The importance of any improvement in fences can be appreciated when we think of the vast amount of time and labor* required in building and repairing fences in our rural districts, which consume a great quantity of timber. It is said that in Pennsylvania alone there are fences to the value of a hundred million dollars, and keeping them in repair costs annually ten million dollars. In the West the expense of fences is proportionately greater, and many plans have been tried to avoid fencing. Within the last few years many portable fences have been patented, and the subject of our engraving is one of these, the object of which is to provide for more easily moving the fence, and to render the use of other fences unnecessary. This fence is put up in strong, light pens of circular or polygonal form, of any size desired, as seen in the perspective view of the fence fixed on the prairie. It is braced so that it can be raised off the ground and supported by three or more wheels, on which it may be moved altogether in any direction to the spot selected, and there, by simply ungearing the wheels, it will rest firmly in the spot where it is fixed. It can be constructed either of boards, wire, or strap iron. The engravings show a pen made half of iron and half of boards, and illustrate the construction of each, which is nearly the same, only it is found that the boards are too heavy when there are more than nine or twelve panels, but when made of wire or strap iron it may be much larger and more easily moved. If made of boards the posts are three cornered, and the boards are nailed on the inside of a post at one end, and on the outside of the next post, so that the boards reach k clear across the post, and the posts can be (quite small without any danger of splitting from the nails. Fig. 1 is a top view of the fence. Figs. 2 and 3 show a panel respectively of iron and wood. Figs. 4 and 5 show the method of attaching the wheels. Similar letters refer to similar parts in each. On the top of the top board (when made of wood) there is nailed a cap board, a, seen in cross section near Fig. 3, having a T-shape, and the bottom board is capped in the same way, these are for the purpose of givSng lateral strength to the panel. The middle of each panel is connected, at top and bottom, with the middle of the next panel by the braces, b b, passing under the cap pieces, a, and nailed to them. Each panel is also braced by a tie, ef, which keeps the fence f rom " s wagging " between the wheels, D. When constructed of iron the rails, a\ can be made of two boards, forming a T-shaped rail, or a square piece mortised into the posts, and connected together by the braces, b', which are held out from the posts by the blocks, e, that serve to make the connection more substantial than when the braces are straight. The brace, d, serve3 the same purpose as in Fig. 2. G is a small gate for taking stock in and out. It will be seen from the arrangement of these ties and braces that the panels are perfectly rigid and firm, and cannot drop between the wheels. The wheels, D, are attached to crooked levers, E, which pass through an eye, c, secured in a round hole at the bottom of the post, so that the lever, E, may be used to raise up the fence; and when the end of E is turned up parallel with the fence, it can be hitched into another eye, c', at the top and held fast by it in a vertical position as seen at Fig. 4 ; so that when the lever is up, the fence rests on the wheels, and when the lever is down, the fence rests on the ground. The lever, E, is made crooked like a castor, so that it can turn round and allow the fence to be moved in any direction ; it can be made of corrugated iron Fig. 5, or wood, Fig. 4, as experience may dictate ; n is the end post of the panels, and STNRT show the portion of the fence made of woodj M to P the portion made of strap iron, and POS the portion made of wire. It will be seen that this fence does not damage or take up any land, and it can be shifted from pasturage to pasturage without moving the cattle, as the farmer may find it convenient. The method of confining cattle in a limited pasture has been found to improve the land and crops without any detriment to the cattle, and for such and other purposes any farmer will see the manifold advantages of this fence. It is the invention of Thomas Hoge, of Waynesburg, Pa., and was patented by him on Dec, 9th, 1856. We should consider this fence specially important in prairie land at the West. He will be happy to furnish any additional particulars. We are informed that the fresh juice of honeysuckle rubbed on the part stung by a bee, instantly removes the pain.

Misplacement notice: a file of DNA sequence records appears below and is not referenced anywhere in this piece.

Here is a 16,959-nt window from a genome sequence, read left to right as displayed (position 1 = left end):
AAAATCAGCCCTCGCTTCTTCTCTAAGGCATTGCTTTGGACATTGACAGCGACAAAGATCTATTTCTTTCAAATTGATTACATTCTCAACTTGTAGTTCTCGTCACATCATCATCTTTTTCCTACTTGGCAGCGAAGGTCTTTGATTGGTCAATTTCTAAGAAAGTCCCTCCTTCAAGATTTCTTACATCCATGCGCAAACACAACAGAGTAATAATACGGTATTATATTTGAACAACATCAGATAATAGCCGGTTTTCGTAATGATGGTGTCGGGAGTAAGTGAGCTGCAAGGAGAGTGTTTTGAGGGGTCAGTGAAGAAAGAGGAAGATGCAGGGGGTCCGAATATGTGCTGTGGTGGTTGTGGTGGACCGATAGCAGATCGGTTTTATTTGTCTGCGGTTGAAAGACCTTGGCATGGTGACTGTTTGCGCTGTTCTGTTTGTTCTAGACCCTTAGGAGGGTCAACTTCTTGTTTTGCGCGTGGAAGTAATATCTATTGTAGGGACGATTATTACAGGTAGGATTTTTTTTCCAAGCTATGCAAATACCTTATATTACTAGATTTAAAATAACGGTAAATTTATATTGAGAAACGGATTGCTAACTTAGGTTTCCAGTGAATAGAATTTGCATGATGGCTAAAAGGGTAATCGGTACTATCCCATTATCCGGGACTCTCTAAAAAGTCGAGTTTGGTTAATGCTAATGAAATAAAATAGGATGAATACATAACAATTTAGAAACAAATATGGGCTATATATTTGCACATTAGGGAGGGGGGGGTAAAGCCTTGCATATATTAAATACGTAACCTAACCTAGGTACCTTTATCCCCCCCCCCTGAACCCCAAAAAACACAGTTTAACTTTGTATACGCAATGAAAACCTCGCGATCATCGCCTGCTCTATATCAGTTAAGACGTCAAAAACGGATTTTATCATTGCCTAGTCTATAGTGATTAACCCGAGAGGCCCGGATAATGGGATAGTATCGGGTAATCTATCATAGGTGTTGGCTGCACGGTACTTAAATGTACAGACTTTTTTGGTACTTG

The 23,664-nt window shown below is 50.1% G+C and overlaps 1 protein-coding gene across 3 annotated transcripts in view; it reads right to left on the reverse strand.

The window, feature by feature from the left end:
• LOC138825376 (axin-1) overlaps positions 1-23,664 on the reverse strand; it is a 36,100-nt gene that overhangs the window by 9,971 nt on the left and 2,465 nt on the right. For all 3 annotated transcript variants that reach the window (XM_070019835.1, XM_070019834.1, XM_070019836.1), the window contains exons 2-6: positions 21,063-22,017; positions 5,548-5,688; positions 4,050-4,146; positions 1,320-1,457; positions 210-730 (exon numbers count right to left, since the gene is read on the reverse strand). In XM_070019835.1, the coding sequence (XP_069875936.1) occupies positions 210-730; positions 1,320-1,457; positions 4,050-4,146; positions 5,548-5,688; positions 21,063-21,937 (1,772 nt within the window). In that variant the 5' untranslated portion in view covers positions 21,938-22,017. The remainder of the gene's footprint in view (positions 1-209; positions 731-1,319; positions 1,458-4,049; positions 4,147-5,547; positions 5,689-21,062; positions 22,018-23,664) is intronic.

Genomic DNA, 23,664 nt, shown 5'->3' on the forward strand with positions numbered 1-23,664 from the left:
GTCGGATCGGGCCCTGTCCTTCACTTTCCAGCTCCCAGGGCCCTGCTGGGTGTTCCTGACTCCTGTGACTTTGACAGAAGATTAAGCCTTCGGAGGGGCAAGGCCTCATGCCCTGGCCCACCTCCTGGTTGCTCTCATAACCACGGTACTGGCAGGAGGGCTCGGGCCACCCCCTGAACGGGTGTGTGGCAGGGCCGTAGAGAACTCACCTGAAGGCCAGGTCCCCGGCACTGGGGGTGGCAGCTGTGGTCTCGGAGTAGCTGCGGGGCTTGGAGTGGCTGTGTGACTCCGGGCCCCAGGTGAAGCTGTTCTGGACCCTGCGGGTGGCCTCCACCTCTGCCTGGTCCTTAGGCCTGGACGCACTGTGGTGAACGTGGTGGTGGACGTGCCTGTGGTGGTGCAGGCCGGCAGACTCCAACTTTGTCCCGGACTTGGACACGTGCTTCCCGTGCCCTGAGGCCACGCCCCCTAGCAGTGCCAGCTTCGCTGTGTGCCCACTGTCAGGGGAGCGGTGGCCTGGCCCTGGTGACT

This article was originally published with the title "Improved Portable Fence" in Scientific American 13, 33, 264 (April 1858)